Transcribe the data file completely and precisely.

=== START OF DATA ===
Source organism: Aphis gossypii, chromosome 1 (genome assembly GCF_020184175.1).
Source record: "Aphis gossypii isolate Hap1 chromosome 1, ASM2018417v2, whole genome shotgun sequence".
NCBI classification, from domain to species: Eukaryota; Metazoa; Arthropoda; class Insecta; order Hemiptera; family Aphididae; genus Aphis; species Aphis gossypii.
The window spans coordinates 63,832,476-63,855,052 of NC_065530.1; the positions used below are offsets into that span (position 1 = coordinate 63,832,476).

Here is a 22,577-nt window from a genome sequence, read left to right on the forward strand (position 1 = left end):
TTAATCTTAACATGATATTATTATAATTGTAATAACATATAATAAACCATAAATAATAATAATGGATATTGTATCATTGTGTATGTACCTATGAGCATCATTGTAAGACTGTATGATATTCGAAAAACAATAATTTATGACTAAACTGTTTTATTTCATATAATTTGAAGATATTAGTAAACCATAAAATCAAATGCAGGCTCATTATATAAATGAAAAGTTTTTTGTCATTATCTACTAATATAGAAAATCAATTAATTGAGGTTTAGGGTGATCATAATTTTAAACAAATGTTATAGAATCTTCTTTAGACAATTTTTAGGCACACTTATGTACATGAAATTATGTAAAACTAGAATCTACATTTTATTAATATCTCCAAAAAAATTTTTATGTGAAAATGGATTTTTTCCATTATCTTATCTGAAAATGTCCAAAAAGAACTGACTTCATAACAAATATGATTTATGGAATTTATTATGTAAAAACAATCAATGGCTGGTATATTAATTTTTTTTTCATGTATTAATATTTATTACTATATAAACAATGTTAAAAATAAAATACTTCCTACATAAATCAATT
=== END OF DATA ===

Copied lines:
Source organism: Aphis gossypii, chromosome 1 (genome assembly GCF_020184175.1).
Source record: "Aphis gossypii isolate Hap1 chromosome 1, ASM2018417v2, whole genome shotgun sequence".
NCBI classification, from domain to species: Eukaryota; Metazoa; Arthropoda; class Insecta; order Hemiptera; family Aphididae; genus Aphis; species Aphis gossypii.
The window spans coordinates 63,832,476-63,855,052 of NC_065530.1; the positions used below are offsets into that span (position 1 = coordinate 63,832,476).

Here is a 22,577-nt window from a genome sequence, read left to right on the forward strand (position 1 = left end):
TTAATCTTAACATGATATTATTATAATTGTAATAACATATAATAAACCATAAATAATAATAATGGATATTGTATCATTGTGTATGTACCTATGAGCATCATTGTAAGACTGTATGATATTCGAAAAACAATAATTTATGACTAAACTGTTTTATTTCATATAATTTGAAGATATTAGTAAACCATAAAATCAAATGCAGGCTCATTATATAAATGAAAAGTTTTTTGTCATTATCTACTAATATAGAAAATCAATTAATTGAGGTTTAGGGTGATCATAATTTTAAACAAATGTTATAGAATCTTCTTTAGACAATTTTTAGGCACACTTATGTACATGAAATTATGTAAAACTAGAATCTACATTTTATTAATATCTCCAAAAAAATTTTTATGTGAAAATGGATTTTTTCCATTATCTTATCTGAAAATGTCCAAAAAGAACTGACTTCATAACAAATATGATTTATGGAATTTATTATGTAAAAACAATCAATGGCTGGTATATTAATTTTTTTTTCATGTATTAATATTTATTACTATATAAACAATGTTAAAAATAAAATACTTCCTACATAAATCAATT